Sunflower Bean — Headful of Sugar
Credit: Rebekah Campbell
by Fred Barrett Music Obscure Object

Sunflower Bean — Headful of Sugar

June 16, 2022

Headful of Sugar finds Sunflower Bean leaning even further into trend-chasing and poptimist orthodoxy.

When Tame Impala infused the indie music scene with its retro-futurist brand of psychedelia and acts like DIIV introduced a grungier aesthetic to the relatively clean-cut milieu, the stars aligned for a band like Sunflower Bean. The Brooklyn-based trio were ready to offer their take on the popular sounds (and looks) of the day, mixing a throwback urgency with hazy power pop on their first album Human Ceremony in 2016, following a string of singles and EPs. It was an eclectic record by a band very much in search of an identity, sifting through the alt-rock canon for anything that would lend itself to their rough-around-the-edges musical amalgam. What the group lacked in finesse, they made up for with a charmingly sincere approach to the well-worn styles they were trying out. But by the time their follow-up Twentytwo in Blue came out two years later, Sunflower Bean’s music had taken a turn for the poppy and topical. LP #2 took on the feverish zeitgeist of the Trump years, albeit with a pretty laid-back energy that mirrored a lot of their pop contemporaries — more of a warm embrace for dark times than a fiery call to action in the face of political upheaval.

On Headful of Sugar, they unfortunately lean into the pervasive sounds of algorithm-rock, to fairly unremarkable results — more Spotify “Alternative 20s” fodder than a meaningful artistic statement. While their debut cribbed from Lush, Sonic Youth, and the Smashing Pumpkins (from their gothy early days as well as the the Big Muff-laden Gish/Siamese Dream era), their sophomore album was more indebted to breezy, Fleetwood Mac-inspired pop-rock, filtered through a contemporary indie sensibility which sometimes flirted with the banal. But on their third, Sunflower Bean give in to the current demand for glitzy pop mediocrity. Although the record falls short of feeling cynical, there is a certain calculated quality, which colors its uninspired moments not as juvenilia but rather as half-hearted attempts at pleasing both the streaming overlords and the current cabal of tastemakers who have all but fallen in line with poptimist orthodoxy. Opener “Who Put You Up To This?” sets the stage early with a Lorde-esque vocal melody, courtesy of singer and bassist Julia Cumming, and a fuzzy, psych-tinged guitar solo which serves as a bridge before the final chorus. It’s decently catchy but also sounds exactly like everything else that has become ubiquitous in the world of unchallenging, consumer-friendly alternative playlists. On the middling third track “Otherside,” they sound especially aimless, the synth-led tune meandering about for a full two minutes before the drums kick in to shake the dreary song awake. And as far as the lyrics are concerned, lines like “Slivers of hope, they fade to rust / My daydreams crumble into dust” don’t exactly reward thorough rereads.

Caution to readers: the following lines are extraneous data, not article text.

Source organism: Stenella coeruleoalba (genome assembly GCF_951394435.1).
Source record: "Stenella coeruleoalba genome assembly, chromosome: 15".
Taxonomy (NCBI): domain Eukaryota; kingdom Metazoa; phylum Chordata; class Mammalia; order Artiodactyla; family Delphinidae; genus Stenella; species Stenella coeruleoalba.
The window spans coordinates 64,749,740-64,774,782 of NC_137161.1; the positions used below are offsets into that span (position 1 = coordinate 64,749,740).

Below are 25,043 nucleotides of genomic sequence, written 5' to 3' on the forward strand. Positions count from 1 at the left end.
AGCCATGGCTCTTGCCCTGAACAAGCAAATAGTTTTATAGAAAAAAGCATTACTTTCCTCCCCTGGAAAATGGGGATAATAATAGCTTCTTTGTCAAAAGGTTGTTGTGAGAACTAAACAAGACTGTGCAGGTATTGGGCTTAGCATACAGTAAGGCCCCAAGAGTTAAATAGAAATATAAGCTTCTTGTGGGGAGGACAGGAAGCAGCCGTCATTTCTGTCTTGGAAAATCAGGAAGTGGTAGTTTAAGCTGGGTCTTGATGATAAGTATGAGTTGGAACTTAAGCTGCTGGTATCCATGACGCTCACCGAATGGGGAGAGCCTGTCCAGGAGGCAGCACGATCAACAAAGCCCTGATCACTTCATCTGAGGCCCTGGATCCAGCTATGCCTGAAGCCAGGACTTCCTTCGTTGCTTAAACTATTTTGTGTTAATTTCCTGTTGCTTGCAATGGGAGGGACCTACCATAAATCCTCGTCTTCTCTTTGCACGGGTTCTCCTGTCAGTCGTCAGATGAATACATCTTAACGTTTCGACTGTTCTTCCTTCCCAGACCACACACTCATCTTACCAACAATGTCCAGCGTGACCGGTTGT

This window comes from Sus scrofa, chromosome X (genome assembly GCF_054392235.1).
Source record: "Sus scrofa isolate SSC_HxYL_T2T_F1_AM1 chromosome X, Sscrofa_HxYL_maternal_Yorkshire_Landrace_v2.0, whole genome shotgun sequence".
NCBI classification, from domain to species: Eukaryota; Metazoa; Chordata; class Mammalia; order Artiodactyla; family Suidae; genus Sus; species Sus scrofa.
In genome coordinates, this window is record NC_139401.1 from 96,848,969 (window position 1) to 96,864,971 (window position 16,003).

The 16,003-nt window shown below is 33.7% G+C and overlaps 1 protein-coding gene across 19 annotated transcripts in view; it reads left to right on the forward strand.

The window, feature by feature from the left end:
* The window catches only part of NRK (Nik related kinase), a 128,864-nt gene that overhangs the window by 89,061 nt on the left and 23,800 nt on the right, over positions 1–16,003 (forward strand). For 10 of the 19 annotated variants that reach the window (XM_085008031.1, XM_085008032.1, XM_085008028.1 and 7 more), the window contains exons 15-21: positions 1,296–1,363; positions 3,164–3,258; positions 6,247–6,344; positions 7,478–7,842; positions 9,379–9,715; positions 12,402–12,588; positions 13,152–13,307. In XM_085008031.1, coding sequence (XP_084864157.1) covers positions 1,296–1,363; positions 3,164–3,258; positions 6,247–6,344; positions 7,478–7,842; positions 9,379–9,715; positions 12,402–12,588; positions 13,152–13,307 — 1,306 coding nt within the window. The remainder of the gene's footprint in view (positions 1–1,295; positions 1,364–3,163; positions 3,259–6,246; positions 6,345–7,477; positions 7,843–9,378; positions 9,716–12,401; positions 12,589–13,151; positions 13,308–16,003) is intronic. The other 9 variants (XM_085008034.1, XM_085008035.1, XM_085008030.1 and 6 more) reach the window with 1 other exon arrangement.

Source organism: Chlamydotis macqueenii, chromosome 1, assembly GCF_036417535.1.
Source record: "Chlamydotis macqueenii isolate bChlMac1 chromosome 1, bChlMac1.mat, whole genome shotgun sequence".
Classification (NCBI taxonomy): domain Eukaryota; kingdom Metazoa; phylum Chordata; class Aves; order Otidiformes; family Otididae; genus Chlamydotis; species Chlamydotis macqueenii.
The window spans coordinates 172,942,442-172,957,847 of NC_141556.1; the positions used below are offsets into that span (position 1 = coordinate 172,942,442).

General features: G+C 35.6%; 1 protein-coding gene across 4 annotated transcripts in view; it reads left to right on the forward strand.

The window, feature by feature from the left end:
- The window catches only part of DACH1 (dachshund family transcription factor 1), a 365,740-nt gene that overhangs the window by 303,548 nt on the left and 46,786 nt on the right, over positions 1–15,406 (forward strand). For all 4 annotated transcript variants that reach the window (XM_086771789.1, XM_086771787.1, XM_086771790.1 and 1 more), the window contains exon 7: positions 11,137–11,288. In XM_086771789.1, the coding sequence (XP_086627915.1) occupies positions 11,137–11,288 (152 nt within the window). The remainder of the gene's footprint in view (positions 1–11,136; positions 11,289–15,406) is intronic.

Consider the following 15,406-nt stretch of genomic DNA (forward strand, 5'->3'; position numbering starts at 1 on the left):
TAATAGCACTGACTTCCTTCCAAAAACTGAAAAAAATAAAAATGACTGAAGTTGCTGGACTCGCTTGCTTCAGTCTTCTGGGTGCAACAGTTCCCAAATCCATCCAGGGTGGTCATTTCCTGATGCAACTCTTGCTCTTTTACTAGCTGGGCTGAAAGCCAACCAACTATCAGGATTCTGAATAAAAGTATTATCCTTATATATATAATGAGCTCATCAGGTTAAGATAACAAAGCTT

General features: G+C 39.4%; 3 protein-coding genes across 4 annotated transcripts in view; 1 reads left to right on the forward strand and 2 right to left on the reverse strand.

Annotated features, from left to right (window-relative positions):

“In Flight” proves to be the Headful of Sugar‘s sole highlight, with a beautiful falsetto sing-along chorus and verses that recall Yo La Tengo’s “Stockholm Syndrome.” For once, the band does away with the platitudes and writes truthfully about experiencing alienation from their surroundings, namely the place they grew up in. “Nothing ever changes in this town / The people die or they move out / Everyone but me,” sings guitarist and occasional vocalist Nick Kivlen, a rare instance of legitimate gloominess from a band of self-described “misfits” who are supposedly concerned with their experiences as “outsiders disillusioned in the modern world” and who “wanted to write about the lived experience of late capitalism.” For all the trendy lingo found in their press kit, it’s their more intimate and personal material that resonates the most. It’s unfortunate, then, that they don’t really go for anything of the sort again, instead serving up trite odes to losing control like “I Don’t Have Control Sometimes,” where Cumming chronicles tame excesses such as locking yourself out of your house, getting bad tattoos, and spilling your secrets to strangers at a bar. Accompanied by a sunny but extremely forgettable instrumental, the song reeks of the kind of hyper-glossy, bland faux-alternative that has come to dominate the genre.

For better or worse, their music has always been a hodgepodge of clearly identifiable influences, but what was charming for a group that wrote their first LP while still in their teens, doesn’t have the same effect for musicians in their mid-twenties. The fact of the matter is, for all their hip role models, the music itself was never a particularly remarkable spin on the styles they were borrowing from, never mind the fact that they tended to borrow from their influences’ most accessible material anyway. But continuously moving further toward the pop end of the spectrum has only made their music stand out less, and on Headful of Sugar they struggle to set themselves apart, as even their more memorable tracks tend to be bogged down by a severe lack of originality and an onslaught of humdrum lyrics. Their reputation as a “fashion band” might point to something deeper than Cumming’s connections to haute couture fashion houses. There’s a fine line between adapting to a changing musical landscape and simply chasing trends, and unfortunately, it seems like Sunflower Bean have been mostly preoccupied with the latter.

Published as part of Album Roundup — May 2022 | Part 2.